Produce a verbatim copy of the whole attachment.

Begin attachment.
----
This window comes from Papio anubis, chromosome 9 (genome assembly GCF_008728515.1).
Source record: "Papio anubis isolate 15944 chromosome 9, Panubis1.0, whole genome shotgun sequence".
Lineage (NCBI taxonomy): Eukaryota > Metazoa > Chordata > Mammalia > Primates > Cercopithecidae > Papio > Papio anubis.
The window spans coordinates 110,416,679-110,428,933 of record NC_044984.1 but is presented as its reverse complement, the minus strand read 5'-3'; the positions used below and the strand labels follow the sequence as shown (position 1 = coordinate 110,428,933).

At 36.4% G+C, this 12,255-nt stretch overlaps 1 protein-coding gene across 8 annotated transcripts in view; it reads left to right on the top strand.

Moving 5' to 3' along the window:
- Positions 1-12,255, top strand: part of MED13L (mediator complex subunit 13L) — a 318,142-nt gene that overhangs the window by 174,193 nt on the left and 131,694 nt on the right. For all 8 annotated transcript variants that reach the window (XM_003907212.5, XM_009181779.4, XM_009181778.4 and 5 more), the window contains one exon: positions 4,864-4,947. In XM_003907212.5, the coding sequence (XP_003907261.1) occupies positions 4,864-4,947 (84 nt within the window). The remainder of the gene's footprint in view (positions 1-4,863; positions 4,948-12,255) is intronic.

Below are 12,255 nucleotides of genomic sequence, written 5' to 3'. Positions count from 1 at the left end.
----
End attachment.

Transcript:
This window comes from Papio anubis, chromosome 9 (genome assembly GCF_008728515.1).
Source record: "Papio anubis isolate 15944 chromosome 9, Panubis1.0, whole genome shotgun sequence".
Lineage (NCBI taxonomy): Eukaryota > Metazoa > Chordata > Mammalia > Primates > Cercopithecidae > Papio > Papio anubis.
The window spans coordinates 110,416,679-110,428,933 of record NC_044984.1 but is presented as its reverse complement, the minus strand read 5'-3'; the positions used below and the strand labels follow the sequence as shown (position 1 = coordinate 110,428,933).

At 36.4% G+C, this 12,255-nt stretch overlaps 1 protein-coding gene across 8 annotated transcripts in view; it reads left to right on the top strand.

Moving 5' to 3' along the window:
- Positions 1-12,255, top strand: part of MED13L (mediator complex subunit 13L) — a 318,142-nt gene that overhangs the window by 174,193 nt on the left and 131,694 nt on the right. For all 8 annotated transcript variants that reach the window (XM_003907212.5, XM_009181779.4, XM_009181778.4 and 5 more), the window contains one exon: positions 4,864-4,947. In XM_003907212.5, the coding sequence (XP_003907261.1) occupies positions 4,864-4,947 (84 nt within the window). The remainder of the gene's footprint in view (positions 1-4,863; positions 4,948-12,255) is intronic.

Below are 12,255 nucleotides of genomic sequence, written 5' to 3'. Positions count from 1 at the left end.